Is it Better to Buy a Plan or Design Custom?

Read this Before You Decide

Should you buy a ready-made plan for constructing your new home? It depends.

Living Stone Design+Build The Modern Farmhouse

Sean Sullivan reviews a client’s custom home blueprint

Cut and Paste

If you have a large lot that doesn’t have restrictive setbacks, then finding and buying a ready-made plan may work well for you. It’s important to know that most plans you find in a plan book are designed for specific lot sizes and regular shaped lots. If your lot is long and narrow and the plan is designed for a lot that’s narrow and long (just the opposite), you could have a problem.

Sometimes people will use the “cut-and-paste” method. A couple will take a plan from a plan book and “cut-and-paste” it to make it fit their lot. Be careful with this method.


When the Plan Works

If you can find a plan that fits on your lot with little or no changes, it may be a good option for you. However, very few people are completely happy with a design they find in a plan book without making minor to major modifications.

If you are thinking of buying a ready-made plan and just shrinking it, it almost certainly will not work.

Most good, custom-home builders have successfully built homes from ready-made plans. Typically they purchase the rights for the plan, make any needed modifications, and proceed to build the house.

Be aware that ready-made plans are copyrighted. Your builder can purchase the rights for the plan, but be sure this step is not overlooked. You can get in real trouble down the road if you shortcut this step.


Design/Build Package

For people who don’t choose a standard plan, some builders offer a complete design/build package. Usually this process starts by the builder getting you a complete survey in order to properly evaluate the lot; it’s important to take into account its positive and negative features. The builder then takes the homeowner’s completed list of their prioritized needs and wants and begins the design process. At your initial meeting with the builder, it’s an important step to review the design and to ensure the architect and homeowner have a complete and thorough understanding of your program (needs and wants) and budget. Once the builder has clearly identified your objectives, he can work with the architect to create a unique, quality, custom home—the home of your dreams.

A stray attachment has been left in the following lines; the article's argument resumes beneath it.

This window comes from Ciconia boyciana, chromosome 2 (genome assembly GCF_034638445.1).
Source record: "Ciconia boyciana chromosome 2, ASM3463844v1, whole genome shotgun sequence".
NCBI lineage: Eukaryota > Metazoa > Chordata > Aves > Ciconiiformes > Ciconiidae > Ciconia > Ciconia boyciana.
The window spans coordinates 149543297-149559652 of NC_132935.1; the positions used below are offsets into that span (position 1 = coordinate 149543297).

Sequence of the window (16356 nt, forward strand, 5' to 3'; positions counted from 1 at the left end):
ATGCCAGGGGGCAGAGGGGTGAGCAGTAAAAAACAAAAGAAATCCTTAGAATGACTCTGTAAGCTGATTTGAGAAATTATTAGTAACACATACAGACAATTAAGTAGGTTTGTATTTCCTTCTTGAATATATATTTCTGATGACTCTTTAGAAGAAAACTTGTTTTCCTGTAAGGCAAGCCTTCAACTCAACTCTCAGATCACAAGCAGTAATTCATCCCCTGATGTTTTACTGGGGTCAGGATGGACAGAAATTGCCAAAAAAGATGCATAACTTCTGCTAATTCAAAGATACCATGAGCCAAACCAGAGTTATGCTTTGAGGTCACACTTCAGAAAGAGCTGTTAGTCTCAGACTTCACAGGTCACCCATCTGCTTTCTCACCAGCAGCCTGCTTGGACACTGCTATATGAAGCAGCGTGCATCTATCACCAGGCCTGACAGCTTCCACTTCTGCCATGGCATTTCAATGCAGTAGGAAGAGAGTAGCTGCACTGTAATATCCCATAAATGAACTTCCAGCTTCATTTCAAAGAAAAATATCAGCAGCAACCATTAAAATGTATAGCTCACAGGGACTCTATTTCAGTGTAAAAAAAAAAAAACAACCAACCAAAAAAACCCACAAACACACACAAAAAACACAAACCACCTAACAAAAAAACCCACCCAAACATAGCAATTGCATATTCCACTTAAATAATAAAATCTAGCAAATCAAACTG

As a builder, I’ve found that it doesn’t necessarily cost any more (and often we’ve discovered cost savings) by first focusing on and designing what our homeowners most need while also taking into account what they want. In doing so, we’ve found great success because the process allows us to optimize the conditions of the specific and unique lot instead of having to work from an existing design by enlarging or shrinking areas in the home.
With clear objectives and a good plan, you can focus your energy and resources on your unique needs for your new home.

-Sean Sullivan


Building A Quality Custom Home

Want to know more? This book by Sean Sullivan is full of helpful information in easy-to-read chapters like this blog post.

It is a step-by-step guide to the “must-know” issues of building your dream home. Discover the custom-home construction secrets that could save you headaches, heartaches, and thousands (if not tens of thousands) of dollars.

Building A Custom Home